Anyway, they fed me a couple of times and gave me a couch to sleep on one night.
Before I get to the restaurant portion of this blog, I must tell you of one place that's starting to feel like home to me in DC - the Capitol Lounge, at 229 Pennsylvania Ave. SE. We've been a handful of times, and their pub fare is decent, affordable and touts the right amount of grease. Also, they have Dale's Pale Ale on tap, and that makes me feel right at home.
It's apparently a Michigan State bar, and that's okay, because while I might prefer U of M, most of the people inside are nice folks, a welcome relief from the DC bar scene.
Anyway, food. On Sunday night, we ended up at a place called Bar Pilar. Everything about this place screams hip, and when we sat down and had an immediate problem with our waitress, I was thinking, "Here we go, again." After receiving our drinks, the place started to fill up and our waitress went from late to absent. But that's DC, so I won't mention her again. We tipped her well, cause God Bless Her, SHE WAS TRYING SO HARD, but there's only so much of being ignored you can take.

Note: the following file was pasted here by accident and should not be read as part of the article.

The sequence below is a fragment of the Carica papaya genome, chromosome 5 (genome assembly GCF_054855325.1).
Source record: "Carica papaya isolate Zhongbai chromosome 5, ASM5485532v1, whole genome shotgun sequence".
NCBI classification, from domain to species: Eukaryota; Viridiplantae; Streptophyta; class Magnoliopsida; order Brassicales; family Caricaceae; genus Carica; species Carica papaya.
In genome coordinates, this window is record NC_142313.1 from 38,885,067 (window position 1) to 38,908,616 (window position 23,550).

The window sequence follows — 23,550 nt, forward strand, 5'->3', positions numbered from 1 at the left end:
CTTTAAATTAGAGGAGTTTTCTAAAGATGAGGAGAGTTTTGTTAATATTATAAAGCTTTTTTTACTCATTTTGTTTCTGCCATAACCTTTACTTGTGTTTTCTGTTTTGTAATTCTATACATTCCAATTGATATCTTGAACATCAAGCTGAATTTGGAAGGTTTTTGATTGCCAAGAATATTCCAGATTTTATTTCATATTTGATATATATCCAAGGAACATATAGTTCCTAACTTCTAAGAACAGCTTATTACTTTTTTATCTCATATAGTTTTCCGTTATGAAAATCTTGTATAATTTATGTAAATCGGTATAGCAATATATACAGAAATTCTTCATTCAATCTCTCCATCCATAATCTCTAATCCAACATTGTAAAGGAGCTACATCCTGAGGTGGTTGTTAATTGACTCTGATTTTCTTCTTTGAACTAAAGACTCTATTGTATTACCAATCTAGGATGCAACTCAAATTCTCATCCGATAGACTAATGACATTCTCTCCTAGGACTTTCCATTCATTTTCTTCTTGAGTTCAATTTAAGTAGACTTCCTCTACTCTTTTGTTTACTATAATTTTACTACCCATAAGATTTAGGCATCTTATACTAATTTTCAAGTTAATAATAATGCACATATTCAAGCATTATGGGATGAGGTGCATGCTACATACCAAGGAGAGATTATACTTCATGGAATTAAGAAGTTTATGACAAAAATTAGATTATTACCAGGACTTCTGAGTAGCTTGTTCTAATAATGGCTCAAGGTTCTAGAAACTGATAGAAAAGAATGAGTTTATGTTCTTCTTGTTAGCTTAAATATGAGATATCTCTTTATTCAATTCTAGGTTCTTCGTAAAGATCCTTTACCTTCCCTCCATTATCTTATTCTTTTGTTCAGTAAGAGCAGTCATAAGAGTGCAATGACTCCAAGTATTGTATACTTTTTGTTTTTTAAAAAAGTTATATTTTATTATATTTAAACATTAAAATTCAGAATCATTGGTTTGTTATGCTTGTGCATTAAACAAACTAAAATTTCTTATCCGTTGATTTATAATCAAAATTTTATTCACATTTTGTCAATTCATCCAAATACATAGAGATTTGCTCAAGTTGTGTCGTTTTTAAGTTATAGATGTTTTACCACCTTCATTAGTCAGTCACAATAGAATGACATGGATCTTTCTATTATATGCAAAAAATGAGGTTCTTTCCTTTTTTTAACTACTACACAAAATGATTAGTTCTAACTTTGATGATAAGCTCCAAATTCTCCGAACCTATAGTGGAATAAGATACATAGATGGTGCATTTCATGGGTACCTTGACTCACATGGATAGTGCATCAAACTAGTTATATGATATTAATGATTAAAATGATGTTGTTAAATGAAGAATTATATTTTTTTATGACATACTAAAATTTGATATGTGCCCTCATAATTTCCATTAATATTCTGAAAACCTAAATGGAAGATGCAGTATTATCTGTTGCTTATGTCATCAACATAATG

I was pleasantly surprised at the food, though. We all shared plates, and the portions, while small, were reasonably priced. Javi: Cremini mushrooms that reminded me of the county fair and a Shrimp risotto that only I liked. (Andrew said it was too creamy. Javi didn't say much about it at all, which means she just wasn't a big fan.) Andrew: Caramelized Exotic mushrooms that were really earthy and meaty. Duck Confit in a homemade dijon mustard, cooked fantastically with a crispy outside and juicy in. Me: Roasted potatoes with rosemary and a lemon-garlic aioli. The potatoes were cooked well and flash fried in what tasted to me like a thinned down bacon fat. And I also had suckling pig that almost caused me to forget how far I was from home.
They both loved it, and so did I, aside from the minor freakout I had about almost losing my wallet. "The food's probably the best I've had in DC so far," Andrew said.
I second that emotion. It's sort of close to one of the many bad parts of town, and in the middle of being gentrified. Dangerous! But it's worth the drive to NW, and it's worth wading through the scarf-wearing, tight-jeaned, let's-drink-PBR crowd. Lots of times, these people will eat any old thing if it's moderately priced and they hear from their dealer that "it's good," but this time, these hipsters are lucky that the chef of Bar Pilar actually cares about the food he's serving to a bunch of ironic JD Salinger disciples. Me included.